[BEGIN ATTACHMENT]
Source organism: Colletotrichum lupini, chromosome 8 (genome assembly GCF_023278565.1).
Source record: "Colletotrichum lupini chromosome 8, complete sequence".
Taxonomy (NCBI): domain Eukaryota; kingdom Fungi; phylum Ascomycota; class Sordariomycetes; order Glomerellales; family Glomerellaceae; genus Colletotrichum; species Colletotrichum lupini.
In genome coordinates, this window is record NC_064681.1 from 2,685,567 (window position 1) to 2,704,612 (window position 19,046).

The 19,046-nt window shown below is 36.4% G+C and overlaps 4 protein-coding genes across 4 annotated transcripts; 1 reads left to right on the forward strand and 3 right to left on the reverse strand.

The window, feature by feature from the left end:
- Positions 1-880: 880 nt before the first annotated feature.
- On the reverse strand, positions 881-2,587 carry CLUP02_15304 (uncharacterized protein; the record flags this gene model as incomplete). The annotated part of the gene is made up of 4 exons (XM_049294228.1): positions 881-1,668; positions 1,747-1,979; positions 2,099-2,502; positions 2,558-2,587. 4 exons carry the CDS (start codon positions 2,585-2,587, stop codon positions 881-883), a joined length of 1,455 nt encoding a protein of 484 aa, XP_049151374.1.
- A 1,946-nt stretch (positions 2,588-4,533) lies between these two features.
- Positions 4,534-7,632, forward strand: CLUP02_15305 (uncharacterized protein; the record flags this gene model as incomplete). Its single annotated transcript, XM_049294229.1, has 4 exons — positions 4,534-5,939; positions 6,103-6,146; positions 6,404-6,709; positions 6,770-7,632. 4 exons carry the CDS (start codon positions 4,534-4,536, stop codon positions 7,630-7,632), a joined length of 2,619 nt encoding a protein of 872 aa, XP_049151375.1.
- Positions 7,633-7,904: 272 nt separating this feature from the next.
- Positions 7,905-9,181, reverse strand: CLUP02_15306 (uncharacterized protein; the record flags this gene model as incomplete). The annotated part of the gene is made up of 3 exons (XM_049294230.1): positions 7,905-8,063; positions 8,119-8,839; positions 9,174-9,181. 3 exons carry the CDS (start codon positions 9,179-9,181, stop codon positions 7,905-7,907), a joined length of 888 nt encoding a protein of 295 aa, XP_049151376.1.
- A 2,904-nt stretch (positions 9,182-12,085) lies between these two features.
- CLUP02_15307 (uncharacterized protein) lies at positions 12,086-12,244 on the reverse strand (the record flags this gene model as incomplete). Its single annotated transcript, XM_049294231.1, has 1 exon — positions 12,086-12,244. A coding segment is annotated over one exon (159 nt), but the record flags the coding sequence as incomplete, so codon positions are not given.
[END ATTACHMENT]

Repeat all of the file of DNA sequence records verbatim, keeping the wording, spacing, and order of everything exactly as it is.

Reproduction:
Source organism: Colletotrichum lupini, chromosome 8 (genome assembly GCF_023278565.1).
Source record: "Colletotrichum lupini chromosome 8, complete sequence".
Taxonomy (NCBI): domain Eukaryota; kingdom Fungi; phylum Ascomycota; class Sordariomycetes; order Glomerellales; family Glomerellaceae; genus Colletotrichum; species Colletotrichum lupini.
In genome coordinates, this window is record NC_064681.1 from 2,685,567 (window position 1) to 2,704,612 (window position 19,046).

The 19,046-nt window shown below is 36.4% G+C and overlaps 4 protein-coding genes across 4 annotated transcripts; 1 reads left to right on the forward strand and 3 right to left on the reverse strand.

The window, feature by feature from the left end:
- Positions 1-880: 880 nt before the first annotated feature.
- On the reverse strand, positions 881-2,587 carry CLUP02_15304 (uncharacterized protein; the record flags this gene model as incomplete). The annotated part of the gene is made up of 4 exons (XM_049294228.1): positions 881-1,668; positions 1,747-1,979; positions 2,099-2,502; positions 2,558-2,587. 4 exons carry the CDS (start codon positions 2,585-2,587, stop codon positions 881-883), a joined length of 1,455 nt encoding a protein of 484 aa, XP_049151374.1.
- A 1,946-nt stretch (positions 2,588-4,533) lies between these two features.
- Positions 4,534-7,632, forward strand: CLUP02_15305 (uncharacterized protein; the record flags this gene model as incomplete). Its single annotated transcript, XM_049294229.1, has 4 exons — positions 4,534-5,939; positions 6,103-6,146; positions 6,404-6,709; positions 6,770-7,632. 4 exons carry the CDS (start codon positions 4,534-4,536, stop codon positions 7,630-7,632), a joined length of 2,619 nt encoding a protein of 872 aa, XP_049151375.1.
- Positions 7,633-7,904: 272 nt separating this feature from the next.
- Positions 7,905-9,181, reverse strand: CLUP02_15306 (uncharacterized protein; the record flags this gene model as incomplete). The annotated part of the gene is made up of 3 exons (XM_049294230.1): positions 7,905-8,063; positions 8,119-8,839; positions 9,174-9,181. 3 exons carry the CDS (start codon positions 9,179-9,181, stop codon positions 7,905-7,907), a joined length of 888 nt encoding a protein of 295 aa, XP_049151376.1.
- A 2,904-nt stretch (positions 9,182-12,085) lies between these two features.
- CLUP02_15307 (uncharacterized protein) lies at positions 12,086-12,244 on the reverse strand (the record flags this gene model as incomplete). Its single annotated transcript, XM_049294231.1, has 1 exon — positions 12,086-12,244. A coding segment is annotated over one exon (159 nt), but the record flags the coding sequence as incomplete, so codon positions are not given.